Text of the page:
ASTA Blog
Union Battle Progress
posted by: Pamela | April 04, 2011, 03:30 pm   

Since the news in Wisconsin broke, more than 12 states have adopted similar legislation aimed at curbing union power, advancing education reform policy, and ending forced unionism. The national unions and their state counterparts have proven that regardless of outcomes in the legislature, they will fight on in court- spending countless dollars on organizing ballot initiatives and recalls. Make sure to follow the news in your state by reading AAE's daily blog posts.
 
The Great Cursive Debate
posted by: Pamela | April 01, 2011, 04:18 pm   

Most adults today remember countless hours spent practicing their cursive in elementary school. These days it's hard to remember when we last used the skill, unless maybe to sign a check. According to reports, cursive instruction is dying out all over the country. Will the once staple of a grammar school education go the way of the abacus for today's children?
 
Social Media in the Modern Classroom
posted by: Pamela | March 29, 2011, 03:16 pm   


While everyone knows that technology has changed our world, policymakers and education experts are still debating the value of social media in a modern day classroom. In a technology driven world, opportunities to educate children are arising everywhere. With the rise of social media and online learning, teachers need to strike a balance between using these innovative online tools and exposing them to inappropriate content and misuse.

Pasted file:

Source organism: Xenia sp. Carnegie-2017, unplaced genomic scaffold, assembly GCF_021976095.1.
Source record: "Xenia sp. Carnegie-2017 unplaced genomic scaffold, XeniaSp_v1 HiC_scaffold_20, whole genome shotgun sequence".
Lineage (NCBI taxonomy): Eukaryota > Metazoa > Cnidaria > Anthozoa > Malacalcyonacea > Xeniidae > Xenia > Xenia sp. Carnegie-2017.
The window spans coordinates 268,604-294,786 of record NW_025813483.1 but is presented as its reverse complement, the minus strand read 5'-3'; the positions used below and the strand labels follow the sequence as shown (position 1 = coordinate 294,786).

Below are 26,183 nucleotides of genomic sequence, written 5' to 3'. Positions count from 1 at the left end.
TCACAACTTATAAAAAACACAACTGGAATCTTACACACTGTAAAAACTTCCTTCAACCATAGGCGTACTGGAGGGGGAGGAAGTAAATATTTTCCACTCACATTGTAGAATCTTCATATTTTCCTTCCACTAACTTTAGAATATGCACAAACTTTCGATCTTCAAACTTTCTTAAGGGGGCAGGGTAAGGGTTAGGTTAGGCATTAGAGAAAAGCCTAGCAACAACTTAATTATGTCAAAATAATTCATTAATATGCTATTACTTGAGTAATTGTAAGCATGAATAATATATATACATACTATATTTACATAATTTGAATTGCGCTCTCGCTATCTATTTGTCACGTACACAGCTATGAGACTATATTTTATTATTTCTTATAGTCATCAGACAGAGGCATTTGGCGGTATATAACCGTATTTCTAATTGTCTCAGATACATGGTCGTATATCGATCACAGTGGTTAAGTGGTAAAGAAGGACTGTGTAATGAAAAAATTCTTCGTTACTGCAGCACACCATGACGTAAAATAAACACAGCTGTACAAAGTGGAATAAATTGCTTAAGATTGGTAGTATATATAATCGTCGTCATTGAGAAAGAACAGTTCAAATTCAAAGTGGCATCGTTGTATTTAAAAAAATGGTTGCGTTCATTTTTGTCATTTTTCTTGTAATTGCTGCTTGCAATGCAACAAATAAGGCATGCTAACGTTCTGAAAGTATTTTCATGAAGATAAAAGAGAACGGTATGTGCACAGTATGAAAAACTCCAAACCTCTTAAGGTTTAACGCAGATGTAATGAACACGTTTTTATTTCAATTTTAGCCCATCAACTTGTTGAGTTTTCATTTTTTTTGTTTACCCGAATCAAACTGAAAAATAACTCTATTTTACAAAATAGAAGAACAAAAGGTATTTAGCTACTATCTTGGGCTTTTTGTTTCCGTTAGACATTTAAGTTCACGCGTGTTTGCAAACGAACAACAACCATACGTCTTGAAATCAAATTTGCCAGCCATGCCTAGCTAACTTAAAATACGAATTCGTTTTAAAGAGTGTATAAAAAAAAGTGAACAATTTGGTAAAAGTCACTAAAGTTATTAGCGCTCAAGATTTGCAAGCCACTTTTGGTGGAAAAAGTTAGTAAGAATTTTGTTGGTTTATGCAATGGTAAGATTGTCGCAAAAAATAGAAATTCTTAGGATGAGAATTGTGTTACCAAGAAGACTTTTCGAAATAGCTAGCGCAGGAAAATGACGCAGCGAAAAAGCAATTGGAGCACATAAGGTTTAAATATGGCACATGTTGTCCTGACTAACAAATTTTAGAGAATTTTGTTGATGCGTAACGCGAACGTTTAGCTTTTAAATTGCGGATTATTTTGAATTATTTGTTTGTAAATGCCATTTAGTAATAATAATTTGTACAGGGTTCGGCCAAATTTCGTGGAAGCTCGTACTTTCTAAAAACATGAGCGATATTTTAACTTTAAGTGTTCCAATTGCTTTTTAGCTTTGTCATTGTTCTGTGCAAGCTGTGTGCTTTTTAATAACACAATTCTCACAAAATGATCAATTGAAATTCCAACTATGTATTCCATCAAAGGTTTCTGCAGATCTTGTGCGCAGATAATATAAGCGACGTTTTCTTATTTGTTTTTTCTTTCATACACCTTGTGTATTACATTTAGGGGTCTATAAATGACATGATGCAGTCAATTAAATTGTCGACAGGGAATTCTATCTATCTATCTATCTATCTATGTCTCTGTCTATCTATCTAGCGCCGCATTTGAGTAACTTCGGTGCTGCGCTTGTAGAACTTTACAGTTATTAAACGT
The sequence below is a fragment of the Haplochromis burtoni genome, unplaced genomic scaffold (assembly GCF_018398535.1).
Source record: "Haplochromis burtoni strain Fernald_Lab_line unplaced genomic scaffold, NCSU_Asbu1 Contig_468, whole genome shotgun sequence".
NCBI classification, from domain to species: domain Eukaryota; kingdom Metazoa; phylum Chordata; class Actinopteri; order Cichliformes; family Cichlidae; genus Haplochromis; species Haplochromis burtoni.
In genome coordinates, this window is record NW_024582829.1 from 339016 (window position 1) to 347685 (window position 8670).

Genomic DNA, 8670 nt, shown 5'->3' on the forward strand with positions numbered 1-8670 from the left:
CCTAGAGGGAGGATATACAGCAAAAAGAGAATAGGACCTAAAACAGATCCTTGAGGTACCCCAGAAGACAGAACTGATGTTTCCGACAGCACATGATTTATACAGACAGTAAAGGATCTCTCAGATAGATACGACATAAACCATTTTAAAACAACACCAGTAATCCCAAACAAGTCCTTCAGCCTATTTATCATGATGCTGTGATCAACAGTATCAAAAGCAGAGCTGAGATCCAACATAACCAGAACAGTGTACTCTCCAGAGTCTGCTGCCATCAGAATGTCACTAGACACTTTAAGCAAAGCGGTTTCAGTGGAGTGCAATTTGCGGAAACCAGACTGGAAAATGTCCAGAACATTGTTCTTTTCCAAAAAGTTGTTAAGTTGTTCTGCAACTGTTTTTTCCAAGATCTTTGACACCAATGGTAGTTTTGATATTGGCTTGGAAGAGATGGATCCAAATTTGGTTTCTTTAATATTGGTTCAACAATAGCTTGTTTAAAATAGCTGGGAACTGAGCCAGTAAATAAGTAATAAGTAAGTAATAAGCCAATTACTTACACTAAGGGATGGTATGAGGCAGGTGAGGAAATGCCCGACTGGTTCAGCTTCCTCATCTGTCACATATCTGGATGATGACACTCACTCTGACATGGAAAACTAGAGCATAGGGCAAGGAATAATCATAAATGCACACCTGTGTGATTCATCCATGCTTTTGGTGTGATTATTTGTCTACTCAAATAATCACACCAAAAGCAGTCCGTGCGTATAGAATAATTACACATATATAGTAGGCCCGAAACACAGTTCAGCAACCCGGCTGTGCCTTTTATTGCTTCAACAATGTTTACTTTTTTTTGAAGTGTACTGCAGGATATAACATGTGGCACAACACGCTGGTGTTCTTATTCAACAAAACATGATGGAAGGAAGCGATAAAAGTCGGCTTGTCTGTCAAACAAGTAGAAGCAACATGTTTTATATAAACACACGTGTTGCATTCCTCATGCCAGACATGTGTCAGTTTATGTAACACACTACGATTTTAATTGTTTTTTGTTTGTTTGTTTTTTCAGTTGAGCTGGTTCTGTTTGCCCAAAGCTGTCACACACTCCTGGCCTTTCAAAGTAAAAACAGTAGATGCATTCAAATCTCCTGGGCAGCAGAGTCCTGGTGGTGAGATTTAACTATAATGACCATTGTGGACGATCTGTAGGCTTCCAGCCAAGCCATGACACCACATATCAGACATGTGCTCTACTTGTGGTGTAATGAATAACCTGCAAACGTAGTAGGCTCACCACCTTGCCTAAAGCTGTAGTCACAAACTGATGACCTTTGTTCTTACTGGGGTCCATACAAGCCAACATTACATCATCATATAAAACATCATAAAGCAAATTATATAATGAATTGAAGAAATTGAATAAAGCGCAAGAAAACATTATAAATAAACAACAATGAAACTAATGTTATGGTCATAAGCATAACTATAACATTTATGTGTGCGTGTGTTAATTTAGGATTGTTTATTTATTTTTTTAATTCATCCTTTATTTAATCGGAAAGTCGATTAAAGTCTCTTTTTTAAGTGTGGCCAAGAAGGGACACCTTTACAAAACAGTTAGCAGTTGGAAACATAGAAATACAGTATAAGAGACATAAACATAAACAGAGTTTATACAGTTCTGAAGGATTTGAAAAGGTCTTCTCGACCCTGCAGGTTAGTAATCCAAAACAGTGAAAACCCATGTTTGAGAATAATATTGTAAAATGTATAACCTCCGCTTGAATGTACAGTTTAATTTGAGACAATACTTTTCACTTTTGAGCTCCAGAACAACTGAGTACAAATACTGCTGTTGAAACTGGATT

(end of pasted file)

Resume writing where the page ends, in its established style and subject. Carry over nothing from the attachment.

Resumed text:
Union Battles in the States
posted by: Pamela | March 28, 2011, 01:40 pm   

It has been a busy few months for ASTA. More than 12 states are in various stages of advancing laws that deal with curbing union power, education reform, and forced unionism. The unions have proved that regardless of whether or not they win battles in the legislature, they will take the fight to the courts and potential ballot initiatives in the next election cycle.
 
Performance Pay Developments
posted by: Pamela | March 22, 2011, 11:11 am   

Performance pay continues to be one of the most hot button education reform policies being proposed by reformers and law makers across the country. Last week, Senate Bill 736 passed in Florida and is now awaiting Governor Scott's signature. Among other broad reforms, the Florida bill is one of the most progressive in terms of performance pay, also known as merit pay. It requires 50 percent of a teacher's evaluation to be based on state standardized tests or other national, local, or industry measures for those subjects not gauged at the state level and evaluations are based on four distinct levels of teacher performance.
 
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